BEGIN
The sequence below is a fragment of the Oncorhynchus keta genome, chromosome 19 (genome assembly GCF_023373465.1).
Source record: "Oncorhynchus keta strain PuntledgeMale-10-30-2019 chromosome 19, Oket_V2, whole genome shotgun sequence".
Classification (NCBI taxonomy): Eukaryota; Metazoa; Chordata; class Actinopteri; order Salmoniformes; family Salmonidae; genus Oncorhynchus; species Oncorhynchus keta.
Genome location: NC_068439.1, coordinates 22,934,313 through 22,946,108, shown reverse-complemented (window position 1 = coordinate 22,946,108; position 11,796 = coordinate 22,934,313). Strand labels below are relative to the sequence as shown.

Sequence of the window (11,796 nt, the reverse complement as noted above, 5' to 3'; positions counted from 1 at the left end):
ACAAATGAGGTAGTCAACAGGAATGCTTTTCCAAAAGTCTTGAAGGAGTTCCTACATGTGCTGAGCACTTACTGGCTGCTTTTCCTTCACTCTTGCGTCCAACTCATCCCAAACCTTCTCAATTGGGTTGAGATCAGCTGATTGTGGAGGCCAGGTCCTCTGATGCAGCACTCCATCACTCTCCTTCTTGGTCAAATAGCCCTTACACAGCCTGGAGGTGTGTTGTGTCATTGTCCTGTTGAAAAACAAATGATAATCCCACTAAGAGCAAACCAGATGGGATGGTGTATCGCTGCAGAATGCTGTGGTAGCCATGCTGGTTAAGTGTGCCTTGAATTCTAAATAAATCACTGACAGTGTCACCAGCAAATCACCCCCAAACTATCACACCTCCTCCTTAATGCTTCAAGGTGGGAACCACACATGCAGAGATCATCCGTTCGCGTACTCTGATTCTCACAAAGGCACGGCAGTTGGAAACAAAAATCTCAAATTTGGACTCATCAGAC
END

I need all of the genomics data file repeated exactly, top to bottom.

The sequence below is a fragment of the Oncorhynchus keta genome, chromosome 19 (genome assembly GCF_023373465.1).
Source record: "Oncorhynchus keta strain PuntledgeMale-10-30-2019 chromosome 19, Oket_V2, whole genome shotgun sequence".
Classification (NCBI taxonomy): Eukaryota; Metazoa; Chordata; class Actinopteri; order Salmoniformes; family Salmonidae; genus Oncorhynchus; species Oncorhynchus keta.
Genome location: NC_068439.1, coordinates 22,934,313 through 22,946,108, shown reverse-complemented (window position 1 = coordinate 22,946,108; position 11,796 = coordinate 22,934,313). Strand labels below are relative to the sequence as shown.

Sequence of the window (11,796 nt, the reverse complement as noted above, 5' to 3'; positions counted from 1 at the left end):
ACAAATGAGGTAGTCAACAGGAATGCTTTTCCAAAAGTCTTGAAGGAGTTCCTACATGTGCTGAGCACTTACTGGCTGCTTTTCCTTCACTCTTGCGTCCAACTCATCCCAAACCTTCTCAATTGGGTTGAGATCAGCTGATTGTGGAGGCCAGGTCCTCTGATGCAGCACTCCATCACTCTCCTTCTTGGTCAAATAGCCCTTACACAGCCTGGAGGTGTGTTGTGTCATTGTCCTGTTGAAAAACAAATGATAATCCCACTAAGAGCAAACCAGATGGGATGGTGTATCGCTGCAGAATGCTGTGGTAGCCATGCTGGTTAAGTGTGCCTTGAATTCTAAATAAATCACTGACAGTGTCACCAGCAAATCACCCCCAAACTATCACACCTCCTCCTTAATGCTTCAAGGTGGGAACCACACATGCAGAGATCATCCGTTCGCGTACTCTGATTCTCACAAAGGCACGGCAGTTGGAAACAAAAATCTCAAATTTGGACTCATCAGAC